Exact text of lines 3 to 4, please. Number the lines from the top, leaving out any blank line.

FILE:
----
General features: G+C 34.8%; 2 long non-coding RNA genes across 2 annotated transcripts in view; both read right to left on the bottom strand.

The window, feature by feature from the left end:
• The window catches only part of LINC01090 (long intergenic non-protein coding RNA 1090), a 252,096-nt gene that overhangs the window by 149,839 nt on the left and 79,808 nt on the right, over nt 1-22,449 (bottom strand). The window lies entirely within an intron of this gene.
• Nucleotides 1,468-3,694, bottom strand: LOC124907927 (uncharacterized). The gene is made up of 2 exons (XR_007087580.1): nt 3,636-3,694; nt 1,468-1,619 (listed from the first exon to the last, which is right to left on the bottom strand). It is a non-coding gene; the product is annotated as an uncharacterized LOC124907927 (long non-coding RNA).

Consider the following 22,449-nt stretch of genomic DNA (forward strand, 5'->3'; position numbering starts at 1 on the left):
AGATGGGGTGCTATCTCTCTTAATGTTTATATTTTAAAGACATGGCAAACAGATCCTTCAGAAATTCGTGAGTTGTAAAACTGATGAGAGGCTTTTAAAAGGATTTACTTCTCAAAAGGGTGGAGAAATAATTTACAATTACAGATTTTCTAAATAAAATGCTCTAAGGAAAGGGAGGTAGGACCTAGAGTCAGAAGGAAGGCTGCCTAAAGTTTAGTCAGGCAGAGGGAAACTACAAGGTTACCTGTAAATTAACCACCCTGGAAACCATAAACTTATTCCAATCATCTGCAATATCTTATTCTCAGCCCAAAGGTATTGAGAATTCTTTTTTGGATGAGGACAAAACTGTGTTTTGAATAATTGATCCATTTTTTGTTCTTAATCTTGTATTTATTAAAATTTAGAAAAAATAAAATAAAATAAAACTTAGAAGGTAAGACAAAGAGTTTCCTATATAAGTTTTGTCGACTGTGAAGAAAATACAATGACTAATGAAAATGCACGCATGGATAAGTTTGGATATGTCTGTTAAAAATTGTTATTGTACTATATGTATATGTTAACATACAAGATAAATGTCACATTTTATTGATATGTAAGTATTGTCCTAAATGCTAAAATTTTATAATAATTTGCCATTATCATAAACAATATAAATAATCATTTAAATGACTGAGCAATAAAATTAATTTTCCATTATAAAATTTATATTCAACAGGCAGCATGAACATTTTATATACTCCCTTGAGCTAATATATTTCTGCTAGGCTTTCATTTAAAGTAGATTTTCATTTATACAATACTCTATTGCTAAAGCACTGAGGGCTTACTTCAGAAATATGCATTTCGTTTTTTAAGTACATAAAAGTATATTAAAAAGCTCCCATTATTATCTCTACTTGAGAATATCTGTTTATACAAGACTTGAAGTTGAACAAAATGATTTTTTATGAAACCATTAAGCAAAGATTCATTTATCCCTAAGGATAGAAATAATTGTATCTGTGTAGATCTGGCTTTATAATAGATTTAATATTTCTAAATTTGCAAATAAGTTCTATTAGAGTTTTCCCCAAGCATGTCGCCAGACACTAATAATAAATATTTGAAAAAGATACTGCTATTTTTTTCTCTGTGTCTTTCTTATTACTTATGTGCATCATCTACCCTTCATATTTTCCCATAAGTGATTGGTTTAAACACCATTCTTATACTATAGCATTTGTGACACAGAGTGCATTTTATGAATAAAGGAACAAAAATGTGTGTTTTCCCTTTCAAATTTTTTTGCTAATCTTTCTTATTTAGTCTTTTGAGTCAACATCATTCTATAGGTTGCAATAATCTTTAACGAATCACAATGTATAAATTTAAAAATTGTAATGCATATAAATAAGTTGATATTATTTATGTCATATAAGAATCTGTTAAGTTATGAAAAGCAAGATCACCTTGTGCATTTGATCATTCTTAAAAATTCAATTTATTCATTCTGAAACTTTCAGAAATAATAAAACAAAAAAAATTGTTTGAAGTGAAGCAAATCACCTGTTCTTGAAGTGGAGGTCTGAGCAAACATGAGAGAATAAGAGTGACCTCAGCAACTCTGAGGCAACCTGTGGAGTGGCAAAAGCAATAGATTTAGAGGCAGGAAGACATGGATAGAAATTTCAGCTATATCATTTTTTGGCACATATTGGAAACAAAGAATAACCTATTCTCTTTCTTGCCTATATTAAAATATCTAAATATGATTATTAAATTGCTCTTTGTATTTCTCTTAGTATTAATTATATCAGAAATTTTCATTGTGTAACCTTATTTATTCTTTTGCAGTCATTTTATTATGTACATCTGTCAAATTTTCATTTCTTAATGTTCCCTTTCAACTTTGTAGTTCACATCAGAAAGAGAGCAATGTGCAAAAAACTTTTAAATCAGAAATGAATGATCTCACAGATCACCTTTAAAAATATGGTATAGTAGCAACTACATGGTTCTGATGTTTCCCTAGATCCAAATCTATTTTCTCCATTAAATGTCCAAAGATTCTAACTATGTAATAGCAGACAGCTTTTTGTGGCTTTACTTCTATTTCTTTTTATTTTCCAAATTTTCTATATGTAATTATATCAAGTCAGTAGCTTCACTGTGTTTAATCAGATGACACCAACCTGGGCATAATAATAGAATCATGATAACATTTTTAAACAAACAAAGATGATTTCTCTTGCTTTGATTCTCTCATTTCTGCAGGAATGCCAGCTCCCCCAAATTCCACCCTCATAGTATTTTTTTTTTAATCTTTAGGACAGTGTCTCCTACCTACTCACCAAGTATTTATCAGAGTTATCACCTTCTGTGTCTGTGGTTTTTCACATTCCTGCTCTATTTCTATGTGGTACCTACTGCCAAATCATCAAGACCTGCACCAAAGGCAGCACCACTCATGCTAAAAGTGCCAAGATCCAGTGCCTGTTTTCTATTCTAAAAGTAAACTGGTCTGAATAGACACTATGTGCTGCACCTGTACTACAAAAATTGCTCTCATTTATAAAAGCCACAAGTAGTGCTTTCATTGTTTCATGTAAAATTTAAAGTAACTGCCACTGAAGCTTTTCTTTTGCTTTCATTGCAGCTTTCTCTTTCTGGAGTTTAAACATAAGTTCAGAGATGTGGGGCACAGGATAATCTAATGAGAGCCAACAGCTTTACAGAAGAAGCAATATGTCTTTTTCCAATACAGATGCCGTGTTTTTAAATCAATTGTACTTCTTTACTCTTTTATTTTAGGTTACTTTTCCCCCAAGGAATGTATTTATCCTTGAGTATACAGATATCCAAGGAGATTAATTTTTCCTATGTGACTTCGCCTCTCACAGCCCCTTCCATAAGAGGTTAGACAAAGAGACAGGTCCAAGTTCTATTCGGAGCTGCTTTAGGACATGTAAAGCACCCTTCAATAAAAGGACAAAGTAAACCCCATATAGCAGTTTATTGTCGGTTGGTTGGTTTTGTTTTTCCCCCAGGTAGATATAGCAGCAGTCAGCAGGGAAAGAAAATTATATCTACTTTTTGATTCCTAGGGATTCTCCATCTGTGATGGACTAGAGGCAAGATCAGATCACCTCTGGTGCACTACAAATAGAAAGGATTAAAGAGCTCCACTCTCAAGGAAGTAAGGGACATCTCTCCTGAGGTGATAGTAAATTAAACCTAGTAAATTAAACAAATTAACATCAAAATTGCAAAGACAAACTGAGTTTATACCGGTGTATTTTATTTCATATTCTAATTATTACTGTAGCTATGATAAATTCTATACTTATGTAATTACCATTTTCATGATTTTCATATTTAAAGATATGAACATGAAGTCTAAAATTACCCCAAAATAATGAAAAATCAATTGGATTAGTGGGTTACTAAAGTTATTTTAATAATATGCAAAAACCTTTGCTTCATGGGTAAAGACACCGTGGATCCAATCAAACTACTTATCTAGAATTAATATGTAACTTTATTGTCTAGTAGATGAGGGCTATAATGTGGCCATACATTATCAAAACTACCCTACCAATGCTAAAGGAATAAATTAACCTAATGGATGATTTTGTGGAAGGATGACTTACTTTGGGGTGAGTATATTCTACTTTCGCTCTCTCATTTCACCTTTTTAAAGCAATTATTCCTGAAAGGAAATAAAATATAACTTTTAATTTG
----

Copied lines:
• The window catches only part of LINC01090 (long intergenic non-protein coding RNA 1090), a 252,096-nt gene that overhangs the window by 149,839 nt on the left and 79,808 nt on the right, over nt 1-22,449 (bottom strand). The window lies entirely within an intron of this gene.
• Nucleotides 1,468-3,694, bottom strand: LOC124907927 (uncharacterized). The gene is made up of 2 exons (XR_007087580.1): nt 3,636-3,694; nt 1,468-1,619 (listed from the first exon to the last, which is right to left on the bottom strand). It is a non-coding gene; the product is annotated as an uncharacterized LOC124907927 (long non-coding RNA).